This Market Outlook was provided by SVN International Corp. bringing you the latest industry trends, economic outlooks and markets to watch as we head into the second half of 2016.
Industrial real estate made significant progress in 2015 as nationwide vacancies fell to 8.5%, a level not seen since 2000 according to commercial real estate research firm REIS®. This is the result of a steady, consistently growing economy that has set new records in GDP almost every year since the end of the recession. At the start of 2016, there is ever-growing concern that economic declines and slow growth in markets like Asia and Europe will cause declines in domestic manufacturing and trade operations. Thus, this sector will face unique risks in the coming years.
While global risks are topical discussions today, 2015 was an all-time record year for industrial real estate transactions, according to Real Capital Analytics® (RCA), who reported over $77.5 billion in deals closing with an average cap rate of 6.8%. This represents a 55% increase from 2014; however, much of these gains came from the hot warehouse market which grew by 65% in 2014 compared with 30% in flex according to RCA. Warehouse also held an edge in average cap rates of 6.7% versus 7.0% for flex. Given that trade and manufacturing could be impacted in 2016, it is uncertain if these sales records will be repeated this year; still, yield seeking investors are likely to desire industrial real estate given the low interest rate environment forecast to persist for the near term.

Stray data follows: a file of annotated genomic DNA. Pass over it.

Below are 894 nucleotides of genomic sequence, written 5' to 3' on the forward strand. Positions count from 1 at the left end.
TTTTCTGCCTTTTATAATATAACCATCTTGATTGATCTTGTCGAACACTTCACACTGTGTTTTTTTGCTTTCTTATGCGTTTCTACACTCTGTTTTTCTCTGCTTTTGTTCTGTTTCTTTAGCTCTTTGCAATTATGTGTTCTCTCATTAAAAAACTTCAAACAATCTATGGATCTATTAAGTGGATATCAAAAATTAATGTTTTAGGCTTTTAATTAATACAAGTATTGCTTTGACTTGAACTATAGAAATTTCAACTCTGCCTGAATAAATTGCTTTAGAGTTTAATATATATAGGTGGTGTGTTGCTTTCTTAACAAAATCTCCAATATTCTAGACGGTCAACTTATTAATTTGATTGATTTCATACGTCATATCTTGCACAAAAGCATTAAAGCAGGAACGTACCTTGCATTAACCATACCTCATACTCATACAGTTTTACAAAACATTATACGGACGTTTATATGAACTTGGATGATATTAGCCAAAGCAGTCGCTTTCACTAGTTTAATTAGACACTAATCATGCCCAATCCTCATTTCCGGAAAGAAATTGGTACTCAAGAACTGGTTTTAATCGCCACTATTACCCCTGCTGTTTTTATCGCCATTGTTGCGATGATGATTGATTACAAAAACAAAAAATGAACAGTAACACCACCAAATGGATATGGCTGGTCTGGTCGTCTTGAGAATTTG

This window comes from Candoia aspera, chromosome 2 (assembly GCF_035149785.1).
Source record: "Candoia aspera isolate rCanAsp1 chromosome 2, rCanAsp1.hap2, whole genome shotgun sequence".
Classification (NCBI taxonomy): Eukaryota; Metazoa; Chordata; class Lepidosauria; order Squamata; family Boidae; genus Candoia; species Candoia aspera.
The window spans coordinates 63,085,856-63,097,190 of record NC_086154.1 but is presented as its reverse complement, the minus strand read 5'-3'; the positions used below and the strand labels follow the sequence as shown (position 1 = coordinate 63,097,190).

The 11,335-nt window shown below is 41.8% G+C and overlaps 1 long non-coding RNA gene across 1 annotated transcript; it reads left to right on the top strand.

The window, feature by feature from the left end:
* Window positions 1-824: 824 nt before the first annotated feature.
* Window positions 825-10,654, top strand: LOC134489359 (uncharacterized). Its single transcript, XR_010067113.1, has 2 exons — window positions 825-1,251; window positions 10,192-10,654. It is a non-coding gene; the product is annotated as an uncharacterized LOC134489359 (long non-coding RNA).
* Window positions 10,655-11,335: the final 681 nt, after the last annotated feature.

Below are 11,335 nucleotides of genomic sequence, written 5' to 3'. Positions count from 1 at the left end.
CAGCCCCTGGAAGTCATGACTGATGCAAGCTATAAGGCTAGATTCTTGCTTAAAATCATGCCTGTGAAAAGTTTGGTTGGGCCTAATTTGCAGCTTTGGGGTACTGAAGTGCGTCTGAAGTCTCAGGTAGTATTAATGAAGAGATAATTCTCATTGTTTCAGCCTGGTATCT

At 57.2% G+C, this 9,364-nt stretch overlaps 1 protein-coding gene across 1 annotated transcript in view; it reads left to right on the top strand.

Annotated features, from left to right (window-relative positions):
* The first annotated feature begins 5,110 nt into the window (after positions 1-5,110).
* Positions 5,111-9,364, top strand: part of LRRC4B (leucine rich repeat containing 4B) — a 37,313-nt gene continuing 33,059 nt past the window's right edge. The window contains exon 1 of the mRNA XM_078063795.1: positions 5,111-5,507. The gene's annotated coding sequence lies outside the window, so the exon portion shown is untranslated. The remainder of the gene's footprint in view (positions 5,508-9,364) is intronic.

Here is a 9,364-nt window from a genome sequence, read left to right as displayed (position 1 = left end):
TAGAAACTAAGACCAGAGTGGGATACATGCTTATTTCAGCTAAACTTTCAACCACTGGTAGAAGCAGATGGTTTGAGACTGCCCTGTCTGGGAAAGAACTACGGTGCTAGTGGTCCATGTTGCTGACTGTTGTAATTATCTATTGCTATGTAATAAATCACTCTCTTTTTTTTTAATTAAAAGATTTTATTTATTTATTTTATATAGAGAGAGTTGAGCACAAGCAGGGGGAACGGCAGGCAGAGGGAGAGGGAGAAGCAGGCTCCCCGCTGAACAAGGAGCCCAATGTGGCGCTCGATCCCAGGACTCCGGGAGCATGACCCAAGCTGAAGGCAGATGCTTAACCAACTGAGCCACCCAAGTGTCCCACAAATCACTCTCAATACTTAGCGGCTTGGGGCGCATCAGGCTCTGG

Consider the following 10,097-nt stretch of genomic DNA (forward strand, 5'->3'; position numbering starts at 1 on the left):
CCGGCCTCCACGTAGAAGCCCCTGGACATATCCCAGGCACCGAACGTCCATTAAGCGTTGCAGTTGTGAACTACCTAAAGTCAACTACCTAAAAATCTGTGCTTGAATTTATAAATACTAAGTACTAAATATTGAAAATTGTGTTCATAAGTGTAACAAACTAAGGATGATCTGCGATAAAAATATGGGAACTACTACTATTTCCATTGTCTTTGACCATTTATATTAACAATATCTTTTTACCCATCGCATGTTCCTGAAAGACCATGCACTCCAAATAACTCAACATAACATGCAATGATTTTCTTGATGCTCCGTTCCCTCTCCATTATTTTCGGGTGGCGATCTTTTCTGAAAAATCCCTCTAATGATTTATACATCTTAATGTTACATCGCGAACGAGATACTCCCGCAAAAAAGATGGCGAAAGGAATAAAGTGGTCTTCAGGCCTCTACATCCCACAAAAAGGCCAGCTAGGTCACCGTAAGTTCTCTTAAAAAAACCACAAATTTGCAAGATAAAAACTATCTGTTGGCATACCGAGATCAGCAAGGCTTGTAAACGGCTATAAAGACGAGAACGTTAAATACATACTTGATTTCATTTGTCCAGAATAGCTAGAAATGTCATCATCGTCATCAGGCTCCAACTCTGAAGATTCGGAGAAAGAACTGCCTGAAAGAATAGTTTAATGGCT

Where growth is most likely to occur in the industrial real estate market is in properties that are part of the domestic supply chain, especially those involved in goods manufacturing and delivery to consumers. The US has record employment and is starting to reinvest in everything from business equipment to housing; these activities often spur demand for industrial space.
The greatest source of weakness likely in 2016 are properties and markets serving the oil and gas industry. The price declines in 2015 appear to be at least somewhat persistent and it is almost inevitable that investments into this sector will be reduced; especially with regards to new exploration. Of course, low energy prices help lower transit and production costs of many goods so the effect is somewhat moderated on a nationwide basis. Each market will be a relative “winner” or “loser” based on its production versus consumption of energy products.